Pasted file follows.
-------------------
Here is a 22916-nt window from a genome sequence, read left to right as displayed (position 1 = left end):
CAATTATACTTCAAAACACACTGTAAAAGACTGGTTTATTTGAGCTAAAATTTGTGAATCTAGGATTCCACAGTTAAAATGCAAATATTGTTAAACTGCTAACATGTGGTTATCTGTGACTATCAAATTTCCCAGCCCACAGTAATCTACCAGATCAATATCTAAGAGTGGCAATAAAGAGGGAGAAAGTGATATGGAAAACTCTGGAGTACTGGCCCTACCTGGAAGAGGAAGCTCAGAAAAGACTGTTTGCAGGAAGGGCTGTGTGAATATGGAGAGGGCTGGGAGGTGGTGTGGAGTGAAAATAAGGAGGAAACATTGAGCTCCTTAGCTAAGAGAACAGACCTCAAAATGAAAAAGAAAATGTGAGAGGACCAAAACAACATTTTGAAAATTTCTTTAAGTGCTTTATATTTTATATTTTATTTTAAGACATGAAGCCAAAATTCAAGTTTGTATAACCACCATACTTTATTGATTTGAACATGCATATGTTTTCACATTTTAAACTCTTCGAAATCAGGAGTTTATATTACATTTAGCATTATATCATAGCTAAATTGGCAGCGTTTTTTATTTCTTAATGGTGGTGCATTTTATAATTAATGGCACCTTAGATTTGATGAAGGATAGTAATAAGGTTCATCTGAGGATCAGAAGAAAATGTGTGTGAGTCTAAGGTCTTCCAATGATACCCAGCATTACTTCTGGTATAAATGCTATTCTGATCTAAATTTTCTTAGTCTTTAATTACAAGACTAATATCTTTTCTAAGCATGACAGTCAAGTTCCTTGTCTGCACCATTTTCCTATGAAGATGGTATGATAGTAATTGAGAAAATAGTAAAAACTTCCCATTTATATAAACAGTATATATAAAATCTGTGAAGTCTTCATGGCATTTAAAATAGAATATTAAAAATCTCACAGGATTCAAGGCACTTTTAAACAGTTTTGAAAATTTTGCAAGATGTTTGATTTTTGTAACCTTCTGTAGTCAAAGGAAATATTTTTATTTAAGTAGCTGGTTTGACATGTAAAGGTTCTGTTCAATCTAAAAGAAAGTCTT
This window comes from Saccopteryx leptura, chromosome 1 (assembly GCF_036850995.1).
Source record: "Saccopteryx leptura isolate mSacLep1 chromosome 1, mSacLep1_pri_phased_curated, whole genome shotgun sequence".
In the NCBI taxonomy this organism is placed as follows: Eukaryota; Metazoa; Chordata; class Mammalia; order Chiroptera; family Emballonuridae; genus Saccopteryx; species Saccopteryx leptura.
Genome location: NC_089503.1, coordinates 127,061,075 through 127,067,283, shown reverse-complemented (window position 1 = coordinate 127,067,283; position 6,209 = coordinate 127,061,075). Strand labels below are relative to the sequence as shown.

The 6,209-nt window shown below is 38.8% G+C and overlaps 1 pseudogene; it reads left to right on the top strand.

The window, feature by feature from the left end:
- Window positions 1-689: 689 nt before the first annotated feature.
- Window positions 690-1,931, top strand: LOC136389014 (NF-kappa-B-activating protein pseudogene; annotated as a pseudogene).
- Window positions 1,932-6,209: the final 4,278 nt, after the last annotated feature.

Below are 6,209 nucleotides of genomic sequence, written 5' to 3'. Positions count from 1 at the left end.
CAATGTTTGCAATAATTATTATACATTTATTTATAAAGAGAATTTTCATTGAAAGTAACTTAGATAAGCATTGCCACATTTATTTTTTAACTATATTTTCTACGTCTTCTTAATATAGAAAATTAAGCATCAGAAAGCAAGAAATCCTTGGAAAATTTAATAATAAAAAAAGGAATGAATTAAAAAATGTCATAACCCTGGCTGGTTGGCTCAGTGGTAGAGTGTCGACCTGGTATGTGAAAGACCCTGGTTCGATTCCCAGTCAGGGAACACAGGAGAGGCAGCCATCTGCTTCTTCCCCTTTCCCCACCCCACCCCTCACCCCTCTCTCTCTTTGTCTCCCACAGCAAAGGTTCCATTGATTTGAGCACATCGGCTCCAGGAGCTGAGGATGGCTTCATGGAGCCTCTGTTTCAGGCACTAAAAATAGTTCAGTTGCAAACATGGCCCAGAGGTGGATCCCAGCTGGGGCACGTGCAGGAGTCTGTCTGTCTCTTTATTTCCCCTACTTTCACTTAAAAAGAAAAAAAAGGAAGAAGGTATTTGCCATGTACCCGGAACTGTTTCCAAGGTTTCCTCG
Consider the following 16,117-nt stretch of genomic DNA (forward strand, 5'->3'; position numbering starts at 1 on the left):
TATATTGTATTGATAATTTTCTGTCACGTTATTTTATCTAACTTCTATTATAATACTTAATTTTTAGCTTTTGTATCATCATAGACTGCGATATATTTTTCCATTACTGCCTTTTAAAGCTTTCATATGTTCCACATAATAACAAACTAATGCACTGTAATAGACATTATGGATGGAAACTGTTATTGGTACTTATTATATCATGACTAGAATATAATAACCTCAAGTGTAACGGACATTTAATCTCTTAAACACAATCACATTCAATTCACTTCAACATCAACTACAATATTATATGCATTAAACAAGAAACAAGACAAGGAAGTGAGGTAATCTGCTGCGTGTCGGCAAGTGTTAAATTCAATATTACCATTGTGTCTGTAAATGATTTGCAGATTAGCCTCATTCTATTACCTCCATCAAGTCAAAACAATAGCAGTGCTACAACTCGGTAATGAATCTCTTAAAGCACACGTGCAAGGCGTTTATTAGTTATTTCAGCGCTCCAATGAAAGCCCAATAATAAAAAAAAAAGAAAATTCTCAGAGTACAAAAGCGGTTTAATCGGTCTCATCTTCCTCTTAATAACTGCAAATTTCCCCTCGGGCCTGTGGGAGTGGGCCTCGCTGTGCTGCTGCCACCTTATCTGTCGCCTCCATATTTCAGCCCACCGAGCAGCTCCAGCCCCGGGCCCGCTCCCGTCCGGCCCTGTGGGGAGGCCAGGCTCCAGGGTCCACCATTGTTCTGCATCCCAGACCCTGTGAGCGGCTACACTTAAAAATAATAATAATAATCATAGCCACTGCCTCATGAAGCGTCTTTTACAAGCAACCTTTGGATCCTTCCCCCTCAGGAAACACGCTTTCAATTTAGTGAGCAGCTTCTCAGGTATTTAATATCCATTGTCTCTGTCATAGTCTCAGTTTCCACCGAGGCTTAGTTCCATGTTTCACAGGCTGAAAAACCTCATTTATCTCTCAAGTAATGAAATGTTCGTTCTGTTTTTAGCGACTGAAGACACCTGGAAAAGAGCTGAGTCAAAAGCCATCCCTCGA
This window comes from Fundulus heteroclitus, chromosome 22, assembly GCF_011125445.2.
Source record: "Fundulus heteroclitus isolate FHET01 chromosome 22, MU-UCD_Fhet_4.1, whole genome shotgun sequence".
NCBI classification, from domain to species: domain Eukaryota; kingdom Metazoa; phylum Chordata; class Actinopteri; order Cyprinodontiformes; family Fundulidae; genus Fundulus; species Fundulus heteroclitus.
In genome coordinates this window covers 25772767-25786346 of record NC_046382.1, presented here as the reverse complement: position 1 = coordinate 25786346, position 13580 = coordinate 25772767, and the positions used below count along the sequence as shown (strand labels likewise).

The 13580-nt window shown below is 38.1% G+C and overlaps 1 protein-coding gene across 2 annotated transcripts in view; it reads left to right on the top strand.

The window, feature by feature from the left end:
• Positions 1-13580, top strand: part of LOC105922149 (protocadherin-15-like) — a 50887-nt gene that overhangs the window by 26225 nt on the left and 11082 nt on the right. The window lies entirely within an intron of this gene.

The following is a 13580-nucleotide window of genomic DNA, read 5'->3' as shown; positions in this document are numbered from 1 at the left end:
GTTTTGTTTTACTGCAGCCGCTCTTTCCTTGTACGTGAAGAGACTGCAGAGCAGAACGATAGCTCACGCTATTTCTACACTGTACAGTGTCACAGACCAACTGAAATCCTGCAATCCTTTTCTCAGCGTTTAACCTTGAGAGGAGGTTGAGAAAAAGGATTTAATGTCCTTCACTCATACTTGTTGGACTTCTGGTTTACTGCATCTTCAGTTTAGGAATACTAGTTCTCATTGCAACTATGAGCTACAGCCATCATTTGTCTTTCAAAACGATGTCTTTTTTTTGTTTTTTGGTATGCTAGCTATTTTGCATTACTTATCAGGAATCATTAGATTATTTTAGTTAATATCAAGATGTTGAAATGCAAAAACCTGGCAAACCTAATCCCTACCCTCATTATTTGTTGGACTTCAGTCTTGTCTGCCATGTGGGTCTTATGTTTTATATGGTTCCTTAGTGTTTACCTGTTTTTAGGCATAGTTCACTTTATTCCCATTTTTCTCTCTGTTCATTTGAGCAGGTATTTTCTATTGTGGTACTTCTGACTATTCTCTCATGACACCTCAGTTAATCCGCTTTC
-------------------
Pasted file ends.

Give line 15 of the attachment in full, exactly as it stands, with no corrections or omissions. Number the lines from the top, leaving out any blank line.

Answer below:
TATATTGTATTGATAATTTTCTGTCACGTTATTTTATCTAACTTCTATTATAATACTTAATTTTTAGCTTTTGTATCATCATAGACTGCGATATATTTTTCCATTACTGCCTTTTAAAGCTTTCATATGTTCCACATAATAACAAACTAATGCACTGTAATAGACATTATGGATGGAAACTGTTATTGGTACTTATTATATCATGACTAGAATATAATAACCTCAAGTGTAACGGACATTTAATCTCTTAAACACAATCACATTCAATTCACTTCAACATCAACTACAATATTATATGCATTAAACAAGAAACAAGACAAGGAAGTGAGGTAATCTGCTGCGTGTCGGCAAGTGTTAAATTCAATATTACCATTGTGTCTGTAAATGATTTGCAGATTAGCCTCATTCTATTACCTCCATCAAGTCAAAACAATAGCAGTGCTACAACTCGGTAATGAATCTCTTAAAGCACACGTGCAAGGCGTTTATTAGTTATTTCAGCGCTCCAATGAAAGCCCAATAATAAAAAAAAAAGAAAATTCTCAGAGTACAAAAGCGGTTTAATCGGTCTCATCTTCCTCTTAATAACTGCAAATTTCCCCTCGGGCCTGTGGGAGTGGGCCTCGCTGTGCTGCTGCCACCTTATCTGTCGCCTCCATATTTCAGCCCACCGAGCAGCTCCAGCCCCGGGCCCGCTCCCGTCCGGCCCTGTGGGGAGGCCAGGCTCCAGGGTCCACCATTGTTCTGCATCCCAGACCCTGTGAGCGGCTACACTTAAAAATAATAATAATAATCATAGCCACTGCCTCATGAAGCGTCTTTTACAAGCAACCTTTGGATCCTTCCCCCTCAGGAAACACGCTTTCAATTTAGTGAGCAGCTTCTCAGGTATTTAATATCCATTGTCTCTGTCATAGTCTCAGTTTCCACCGAGGCTTAGTTCCATGTTTCACAGGCTGAAAAACCTCATTTATCTCTCAAGTAATGAAATGTTCGTTCTGTTTTTAGCGACTGAAGACACCTGGAAAAGAGCTGAGTCAAAAGCCATCCCTCGA